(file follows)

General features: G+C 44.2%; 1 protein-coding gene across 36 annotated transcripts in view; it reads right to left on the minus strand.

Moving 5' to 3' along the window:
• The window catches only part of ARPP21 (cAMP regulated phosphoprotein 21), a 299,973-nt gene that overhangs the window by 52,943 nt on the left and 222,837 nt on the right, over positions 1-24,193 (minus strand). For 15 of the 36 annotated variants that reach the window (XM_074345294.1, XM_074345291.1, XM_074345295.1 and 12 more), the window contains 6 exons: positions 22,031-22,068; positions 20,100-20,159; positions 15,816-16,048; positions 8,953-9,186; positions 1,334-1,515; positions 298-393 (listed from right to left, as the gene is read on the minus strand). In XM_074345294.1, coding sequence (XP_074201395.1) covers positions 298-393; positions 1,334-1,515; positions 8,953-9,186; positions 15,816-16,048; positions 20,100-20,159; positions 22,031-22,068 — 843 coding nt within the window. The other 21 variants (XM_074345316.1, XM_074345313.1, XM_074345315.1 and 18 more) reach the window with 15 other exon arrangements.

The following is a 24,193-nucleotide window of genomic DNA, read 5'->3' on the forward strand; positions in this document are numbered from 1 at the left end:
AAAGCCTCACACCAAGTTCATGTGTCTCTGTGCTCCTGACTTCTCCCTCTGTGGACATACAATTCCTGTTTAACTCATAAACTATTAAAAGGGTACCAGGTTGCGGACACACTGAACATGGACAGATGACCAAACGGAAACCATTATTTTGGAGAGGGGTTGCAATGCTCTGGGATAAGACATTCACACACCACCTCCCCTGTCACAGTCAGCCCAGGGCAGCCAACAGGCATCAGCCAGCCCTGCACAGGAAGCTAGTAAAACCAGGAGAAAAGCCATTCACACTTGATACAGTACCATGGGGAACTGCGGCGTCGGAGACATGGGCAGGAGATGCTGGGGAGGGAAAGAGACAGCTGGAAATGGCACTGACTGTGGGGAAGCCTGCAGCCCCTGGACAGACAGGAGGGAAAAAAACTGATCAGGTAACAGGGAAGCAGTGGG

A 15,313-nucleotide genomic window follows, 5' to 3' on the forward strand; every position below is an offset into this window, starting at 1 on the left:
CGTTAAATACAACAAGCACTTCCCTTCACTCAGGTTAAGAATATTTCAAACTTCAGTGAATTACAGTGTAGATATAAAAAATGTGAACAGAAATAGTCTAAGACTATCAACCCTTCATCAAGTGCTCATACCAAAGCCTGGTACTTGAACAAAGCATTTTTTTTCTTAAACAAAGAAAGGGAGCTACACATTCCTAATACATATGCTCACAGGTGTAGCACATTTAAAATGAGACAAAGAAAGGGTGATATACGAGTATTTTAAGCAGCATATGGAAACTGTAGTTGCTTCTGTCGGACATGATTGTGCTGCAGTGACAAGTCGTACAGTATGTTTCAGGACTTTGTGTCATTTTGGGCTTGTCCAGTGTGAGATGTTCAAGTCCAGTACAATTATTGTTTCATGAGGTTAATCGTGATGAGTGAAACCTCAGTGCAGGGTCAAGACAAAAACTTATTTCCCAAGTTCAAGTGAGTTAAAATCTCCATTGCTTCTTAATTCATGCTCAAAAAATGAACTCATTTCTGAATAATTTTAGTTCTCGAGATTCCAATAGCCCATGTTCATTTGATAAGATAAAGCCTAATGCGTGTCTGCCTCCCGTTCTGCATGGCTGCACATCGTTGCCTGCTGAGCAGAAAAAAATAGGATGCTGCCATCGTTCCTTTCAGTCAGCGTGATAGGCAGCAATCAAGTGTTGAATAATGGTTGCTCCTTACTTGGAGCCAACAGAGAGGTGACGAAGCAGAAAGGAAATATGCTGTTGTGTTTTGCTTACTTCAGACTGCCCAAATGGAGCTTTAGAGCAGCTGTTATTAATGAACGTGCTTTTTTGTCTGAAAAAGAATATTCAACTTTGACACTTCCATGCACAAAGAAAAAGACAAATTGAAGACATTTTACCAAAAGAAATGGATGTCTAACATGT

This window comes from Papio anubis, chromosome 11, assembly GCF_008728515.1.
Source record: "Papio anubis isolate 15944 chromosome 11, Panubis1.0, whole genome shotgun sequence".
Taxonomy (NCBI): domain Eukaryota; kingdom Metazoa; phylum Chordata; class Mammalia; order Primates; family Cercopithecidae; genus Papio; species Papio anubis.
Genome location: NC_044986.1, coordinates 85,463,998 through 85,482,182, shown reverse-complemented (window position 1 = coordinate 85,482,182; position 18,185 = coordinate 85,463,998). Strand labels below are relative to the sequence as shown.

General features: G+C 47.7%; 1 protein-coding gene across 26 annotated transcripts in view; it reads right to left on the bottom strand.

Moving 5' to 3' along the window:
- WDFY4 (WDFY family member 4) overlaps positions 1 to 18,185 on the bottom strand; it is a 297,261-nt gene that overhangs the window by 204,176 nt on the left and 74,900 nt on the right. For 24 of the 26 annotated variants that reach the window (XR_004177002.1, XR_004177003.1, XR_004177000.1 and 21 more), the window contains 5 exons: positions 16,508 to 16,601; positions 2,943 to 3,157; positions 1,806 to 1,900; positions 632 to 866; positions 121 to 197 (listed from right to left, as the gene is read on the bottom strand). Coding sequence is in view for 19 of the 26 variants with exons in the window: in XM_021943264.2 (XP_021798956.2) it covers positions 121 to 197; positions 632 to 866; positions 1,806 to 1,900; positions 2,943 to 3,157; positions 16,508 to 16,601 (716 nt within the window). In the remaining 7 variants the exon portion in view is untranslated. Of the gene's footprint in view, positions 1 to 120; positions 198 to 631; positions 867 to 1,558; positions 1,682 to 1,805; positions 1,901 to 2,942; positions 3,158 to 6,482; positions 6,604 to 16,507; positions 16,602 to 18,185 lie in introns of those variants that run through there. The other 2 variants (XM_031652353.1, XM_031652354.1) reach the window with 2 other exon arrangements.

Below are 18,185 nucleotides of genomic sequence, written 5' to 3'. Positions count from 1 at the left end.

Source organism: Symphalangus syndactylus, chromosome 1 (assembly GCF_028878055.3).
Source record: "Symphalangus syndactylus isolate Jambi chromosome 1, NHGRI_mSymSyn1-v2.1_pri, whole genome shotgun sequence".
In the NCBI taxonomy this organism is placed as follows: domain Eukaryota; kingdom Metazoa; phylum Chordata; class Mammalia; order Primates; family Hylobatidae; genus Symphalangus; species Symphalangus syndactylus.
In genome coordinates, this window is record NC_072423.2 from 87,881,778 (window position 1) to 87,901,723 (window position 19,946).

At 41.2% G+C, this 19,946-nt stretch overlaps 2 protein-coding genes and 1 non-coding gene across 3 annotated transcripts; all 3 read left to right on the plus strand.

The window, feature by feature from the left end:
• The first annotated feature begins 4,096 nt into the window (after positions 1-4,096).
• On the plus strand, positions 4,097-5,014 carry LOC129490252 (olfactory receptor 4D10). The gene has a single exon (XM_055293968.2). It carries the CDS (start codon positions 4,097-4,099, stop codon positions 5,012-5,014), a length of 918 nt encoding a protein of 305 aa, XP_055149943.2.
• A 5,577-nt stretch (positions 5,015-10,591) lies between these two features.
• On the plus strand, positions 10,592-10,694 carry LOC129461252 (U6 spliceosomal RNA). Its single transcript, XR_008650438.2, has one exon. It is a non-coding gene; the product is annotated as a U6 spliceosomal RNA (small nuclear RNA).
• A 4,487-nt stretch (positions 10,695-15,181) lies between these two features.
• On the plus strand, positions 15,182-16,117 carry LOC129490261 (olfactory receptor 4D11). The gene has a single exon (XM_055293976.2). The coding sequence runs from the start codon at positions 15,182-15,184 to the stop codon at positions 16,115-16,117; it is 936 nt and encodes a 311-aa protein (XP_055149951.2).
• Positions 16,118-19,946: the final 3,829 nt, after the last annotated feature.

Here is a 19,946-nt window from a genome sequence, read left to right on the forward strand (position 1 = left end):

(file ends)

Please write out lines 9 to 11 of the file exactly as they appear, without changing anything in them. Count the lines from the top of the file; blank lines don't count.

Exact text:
Source record: "Papio anubis isolate 15944 chromosome 11, Panubis1.0, whole genome shotgun sequence".
Taxonomy (NCBI): domain Eukaryota; kingdom Metazoa; phylum Chordata; class Mammalia; order Primates; family Cercopithecidae; genus Papio; species Papio anubis.
Genome location: NC_044986.1, coordinates 85,463,998 through 85,482,182, shown reverse-complemented (window position 1 = coordinate 85,482,182; position 18,185 = coordinate 85,463,998). Strand labels below are relative to the sequence as shown.